of these " ulterior objects." That we, have seen no reason to dissent from the declaration of
the government press in 1834, stigmatizing it as a measure "disorganizing and revoliiuonary ;
subversive of the principles of our government, and of its entire practice from 1789 to this day,
and which will incalculably enlarge the powers of the Executive and expose the public treasure
to be plundered by an hundred hands where one cannot now reach it."
7. Resolved, That we cannoi regard with greater favor the proposed substitution of a special
deposite for the sub-treasury scheme, both contemplate the same odious principle of hoarding
the precious metals, and shutting them out from circulation among the community to whom they
rightfully belong, — producing violent fluctuations in the price of labor and value of property,
making an invidious distinction between the currency of the people and that of their servants, to
the prejudice of the former, and we believe that the disapprobation of these measures just ex-
pressed by the democratic State of Georgia, will be followed by an immense majority of the
great republican family in the Union.
8. Resolved, That any system of national finance which leaves the public treasure under
"the liberal supervisory powers of" any individual, or which has for its foundation "the volun-
tary principle" recommended by the Executive, is unwise and inexpedient, and greatly hanassing
and vexatious to the people.
9. Resolved, That since the " ulterior object" of annihilating the State Institutions and des-
troying the paper currency of the people, has been avowed, we look upon the late recouimcn-
dation of a Bankrupt Law applicable to " Corporations and other Bankers" as an eflbrt to bring
the business interests, and of the people under the control of the Federal Government. That
on this subject we fully concur in the declarations made by the Honorable Martin Van Biuen, in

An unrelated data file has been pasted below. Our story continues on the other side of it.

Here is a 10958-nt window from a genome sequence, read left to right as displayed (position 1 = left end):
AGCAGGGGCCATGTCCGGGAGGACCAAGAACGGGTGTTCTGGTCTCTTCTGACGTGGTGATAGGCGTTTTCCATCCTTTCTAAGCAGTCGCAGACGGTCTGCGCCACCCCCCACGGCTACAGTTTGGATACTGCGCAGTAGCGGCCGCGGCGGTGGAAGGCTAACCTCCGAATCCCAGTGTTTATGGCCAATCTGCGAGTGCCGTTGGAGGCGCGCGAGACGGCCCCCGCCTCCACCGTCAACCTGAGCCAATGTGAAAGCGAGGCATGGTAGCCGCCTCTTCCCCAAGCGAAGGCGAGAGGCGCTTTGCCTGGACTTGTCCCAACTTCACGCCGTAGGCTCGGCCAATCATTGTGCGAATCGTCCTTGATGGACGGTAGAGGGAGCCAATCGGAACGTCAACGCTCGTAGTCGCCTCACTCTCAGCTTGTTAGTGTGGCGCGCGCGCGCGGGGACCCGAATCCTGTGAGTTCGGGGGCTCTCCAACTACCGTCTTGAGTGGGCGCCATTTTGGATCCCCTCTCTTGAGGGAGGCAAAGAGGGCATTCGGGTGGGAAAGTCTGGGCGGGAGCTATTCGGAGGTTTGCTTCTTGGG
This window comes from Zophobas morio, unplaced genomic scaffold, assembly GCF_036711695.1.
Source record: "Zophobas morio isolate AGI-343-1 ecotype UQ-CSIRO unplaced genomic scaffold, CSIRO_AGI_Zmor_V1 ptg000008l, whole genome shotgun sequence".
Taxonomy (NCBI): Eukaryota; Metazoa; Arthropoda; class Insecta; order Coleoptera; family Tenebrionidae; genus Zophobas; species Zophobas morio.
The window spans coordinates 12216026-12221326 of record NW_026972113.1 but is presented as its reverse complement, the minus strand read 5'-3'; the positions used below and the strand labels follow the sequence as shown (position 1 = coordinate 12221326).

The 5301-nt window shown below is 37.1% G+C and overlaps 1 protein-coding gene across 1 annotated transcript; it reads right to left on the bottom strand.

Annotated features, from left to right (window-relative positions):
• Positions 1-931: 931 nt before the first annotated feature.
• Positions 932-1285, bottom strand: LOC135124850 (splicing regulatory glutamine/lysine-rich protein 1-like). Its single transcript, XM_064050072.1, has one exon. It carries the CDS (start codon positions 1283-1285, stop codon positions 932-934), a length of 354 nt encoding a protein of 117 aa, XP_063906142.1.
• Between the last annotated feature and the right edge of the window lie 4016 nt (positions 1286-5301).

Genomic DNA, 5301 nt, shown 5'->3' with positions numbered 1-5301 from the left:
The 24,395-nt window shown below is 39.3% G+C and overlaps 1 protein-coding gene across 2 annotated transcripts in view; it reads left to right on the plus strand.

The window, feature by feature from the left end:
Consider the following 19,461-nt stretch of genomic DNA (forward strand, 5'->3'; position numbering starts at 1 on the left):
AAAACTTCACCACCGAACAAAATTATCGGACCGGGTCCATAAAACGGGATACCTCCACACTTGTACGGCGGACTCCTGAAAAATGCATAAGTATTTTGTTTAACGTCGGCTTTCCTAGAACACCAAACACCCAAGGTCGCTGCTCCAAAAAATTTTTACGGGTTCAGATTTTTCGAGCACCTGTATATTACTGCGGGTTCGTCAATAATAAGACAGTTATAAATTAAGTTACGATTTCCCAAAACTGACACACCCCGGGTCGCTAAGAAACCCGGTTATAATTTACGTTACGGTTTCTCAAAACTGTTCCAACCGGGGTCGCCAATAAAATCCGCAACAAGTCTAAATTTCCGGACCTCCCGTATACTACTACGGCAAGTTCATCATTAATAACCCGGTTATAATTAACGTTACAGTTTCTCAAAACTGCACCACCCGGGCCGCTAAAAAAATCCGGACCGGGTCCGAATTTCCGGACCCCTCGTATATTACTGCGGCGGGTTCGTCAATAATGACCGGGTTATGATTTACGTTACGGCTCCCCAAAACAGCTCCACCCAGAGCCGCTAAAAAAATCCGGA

the Senate of the United States, in the year 1826, when opposing the adoption of a simihir pro-
ject ; — that " now the attempt is to be made, if not in an open and unequivocal manner, at least
in an indirect way, to strip the States of the power of chartering Banks. That it interferes with
the regulations which the States may have adopted for the government of these institutions, and
is an odious exercise of power not granted by the constitution, and that this was never done and
never attempted in any country on the face of the globe."
10. Resolved, That we distinctly trace the war upon our State institutions to the doctrines
promulgated in this city in 1829, by a faction, of which Robert Dale Owen, a disciple of Fanny
Wright was leader, among the most prominent of which were the necessity of " a civil rcvolu-
tion which would leave hchiml it no trace of any government thai had not ■provided for every human
being, aiL equal amount of property on arriving at the age of inaturily, and during ininorily,
equal food, clothing aiid education at the public ex/)CH«<;," and which would totally subvert the exist-
ing '■^unequal appropriation and transmission toposlerity of the soil of the State and banking insti-
tutions, as the great cause of the existing unhappy condition of society" and that the proper
means of relief was "the election of men who from their own sufferings knoio how to j eel, and
from consanguinity of feeling would be disposed to afford the remedy."
11. Resolved, That the Democratic Republican party, organized by our Fathers, and as we '
maintain it, has no principles in common with these Destructives, whether pursuing their " ulte-
rior objects" under their various names of " working mens' party," " anti-monopoly party,"
"equal rights party," or " loco foco party.'' — That their dangerous designs were held in merited
contempt, until some leading portions of their policy were declared governing principles of the
federal administration, and some "consanguinity of feeling" was exhibited from high official sta-